Recover residual materials from the brewing process
For most breweries, brewing grains are just what is left over after brewing and are often simply used as animal feed. In some cases, breweries even have to pay for their disposal, but a lot more lurks in these waste materials from the brewing process.
A project team jointly led by Steinecker and the two development specialists, Prof. Waldemar Reule and Dr. Rainer Gottschalk, is now demonstrating how these materials can be handled.
One of Brewnomic’s latest modules is a solution for recycling residual materials from the brewing process and using them for energy recovery. The solution is tested and optimized in a pilot plant as part of a Steinecker development project.
While the Brewnomic has so far only focused on using waste materials for energy recovery, the project team has now developed a material recovery process. This process consists of three steps:
- First, proteins are extracted from residual materials. This is done in a three-vessel system, similar to the concept of the CombiCube brewhouse. After dispersion and hydrolysis, the proteins are separated by membrane filtration.
- In the second step, the remaining biomass is acidified. Then the mineral fertilizer is obtained by means of an ion exchanger.
- This is followed by energy recovery in the form of biogas production. The wastewater from the brewery is also added and purified there.
Thanks to trends towards a sustainable, healthy and vegan lifestyle, the demand for plant-based protein sources is increasing in the manufacturing industry. Potential buyers of this highly sought-after raw material are not only dairies and food factories, but also producers of food supplements and the cosmetics industry. In addition, the sale of mineral fertilizer and the savings made by feeding biogas also pay off for the brewery. Thus, the sum of the annual revenues results in a return on investment (ROI) of only a few years, significantly lower than that of a conventional biogas installation where spent grains are only used for energy recovery.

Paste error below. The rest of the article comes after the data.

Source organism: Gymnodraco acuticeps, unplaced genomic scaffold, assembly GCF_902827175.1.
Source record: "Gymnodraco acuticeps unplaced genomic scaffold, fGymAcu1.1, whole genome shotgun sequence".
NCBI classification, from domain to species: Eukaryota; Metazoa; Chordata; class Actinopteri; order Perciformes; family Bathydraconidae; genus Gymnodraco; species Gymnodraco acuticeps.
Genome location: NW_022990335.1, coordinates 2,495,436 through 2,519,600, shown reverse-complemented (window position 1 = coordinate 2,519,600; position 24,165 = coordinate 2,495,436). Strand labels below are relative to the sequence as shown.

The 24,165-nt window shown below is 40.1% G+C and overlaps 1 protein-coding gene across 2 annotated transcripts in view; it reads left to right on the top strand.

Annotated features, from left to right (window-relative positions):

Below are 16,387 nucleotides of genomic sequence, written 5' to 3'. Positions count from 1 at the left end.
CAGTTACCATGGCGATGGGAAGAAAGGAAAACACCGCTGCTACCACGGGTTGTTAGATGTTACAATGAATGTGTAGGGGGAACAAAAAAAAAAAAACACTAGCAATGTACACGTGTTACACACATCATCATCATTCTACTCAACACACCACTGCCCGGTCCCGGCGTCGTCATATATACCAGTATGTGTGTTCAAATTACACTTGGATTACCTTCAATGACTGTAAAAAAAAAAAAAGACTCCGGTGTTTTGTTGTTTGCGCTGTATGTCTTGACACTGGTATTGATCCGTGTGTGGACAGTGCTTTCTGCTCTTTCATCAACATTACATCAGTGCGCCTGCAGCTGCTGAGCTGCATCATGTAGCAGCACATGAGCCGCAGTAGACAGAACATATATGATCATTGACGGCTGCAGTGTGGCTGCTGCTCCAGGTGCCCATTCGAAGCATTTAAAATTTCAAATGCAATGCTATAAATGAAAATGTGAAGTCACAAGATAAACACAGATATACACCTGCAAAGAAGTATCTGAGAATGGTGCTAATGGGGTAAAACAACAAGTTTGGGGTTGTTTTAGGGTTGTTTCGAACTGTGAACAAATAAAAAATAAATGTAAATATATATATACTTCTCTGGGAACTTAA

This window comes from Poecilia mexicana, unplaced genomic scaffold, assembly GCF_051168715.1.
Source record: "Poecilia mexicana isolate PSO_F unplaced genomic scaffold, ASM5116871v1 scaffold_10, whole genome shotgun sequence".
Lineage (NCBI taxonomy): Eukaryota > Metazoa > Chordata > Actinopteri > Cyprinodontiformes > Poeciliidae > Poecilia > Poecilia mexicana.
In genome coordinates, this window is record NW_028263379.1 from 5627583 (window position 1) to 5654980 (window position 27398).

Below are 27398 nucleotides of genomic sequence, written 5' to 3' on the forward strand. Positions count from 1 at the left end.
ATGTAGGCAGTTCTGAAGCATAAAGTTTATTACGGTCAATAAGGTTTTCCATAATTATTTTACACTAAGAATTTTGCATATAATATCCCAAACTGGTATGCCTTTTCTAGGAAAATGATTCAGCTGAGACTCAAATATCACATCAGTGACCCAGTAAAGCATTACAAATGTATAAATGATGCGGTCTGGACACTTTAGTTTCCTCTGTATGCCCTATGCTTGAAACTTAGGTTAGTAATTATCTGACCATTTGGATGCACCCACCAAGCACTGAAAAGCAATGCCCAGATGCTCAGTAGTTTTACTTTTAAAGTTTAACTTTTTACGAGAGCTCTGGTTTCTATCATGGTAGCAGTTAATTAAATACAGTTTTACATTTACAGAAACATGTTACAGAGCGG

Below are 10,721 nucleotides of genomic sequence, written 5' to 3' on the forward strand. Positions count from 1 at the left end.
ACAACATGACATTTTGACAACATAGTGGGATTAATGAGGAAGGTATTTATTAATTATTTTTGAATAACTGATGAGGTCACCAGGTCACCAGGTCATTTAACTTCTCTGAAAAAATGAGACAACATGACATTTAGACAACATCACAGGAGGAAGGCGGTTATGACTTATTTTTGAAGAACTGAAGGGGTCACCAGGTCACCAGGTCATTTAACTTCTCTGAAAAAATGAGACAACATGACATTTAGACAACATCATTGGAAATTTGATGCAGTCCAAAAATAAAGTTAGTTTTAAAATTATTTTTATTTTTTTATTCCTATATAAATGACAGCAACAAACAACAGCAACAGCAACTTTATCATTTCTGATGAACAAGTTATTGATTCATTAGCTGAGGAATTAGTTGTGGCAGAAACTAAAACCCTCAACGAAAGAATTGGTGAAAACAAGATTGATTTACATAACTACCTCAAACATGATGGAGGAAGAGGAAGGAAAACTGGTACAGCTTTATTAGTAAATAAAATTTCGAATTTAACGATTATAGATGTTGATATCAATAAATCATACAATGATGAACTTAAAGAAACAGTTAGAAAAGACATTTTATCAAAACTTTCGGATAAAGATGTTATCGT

The Ustersbacher Brauerei in Bavaria will be the first to use the concept developed for the recycling of spent grains in the reality of the workshop.
“Over the past 10 years, we have already implemented a number of measures. With each of them, we have taken one step at a time towards achieving our goal of becoming an energy self-sufficient brewery using the Brewnomic concept. It is therefore logical that our goal now is also to use the residual materials from the brewing process in the most sustainable way possible,” explained owner and manager of the brewery, Stephanie Schmid.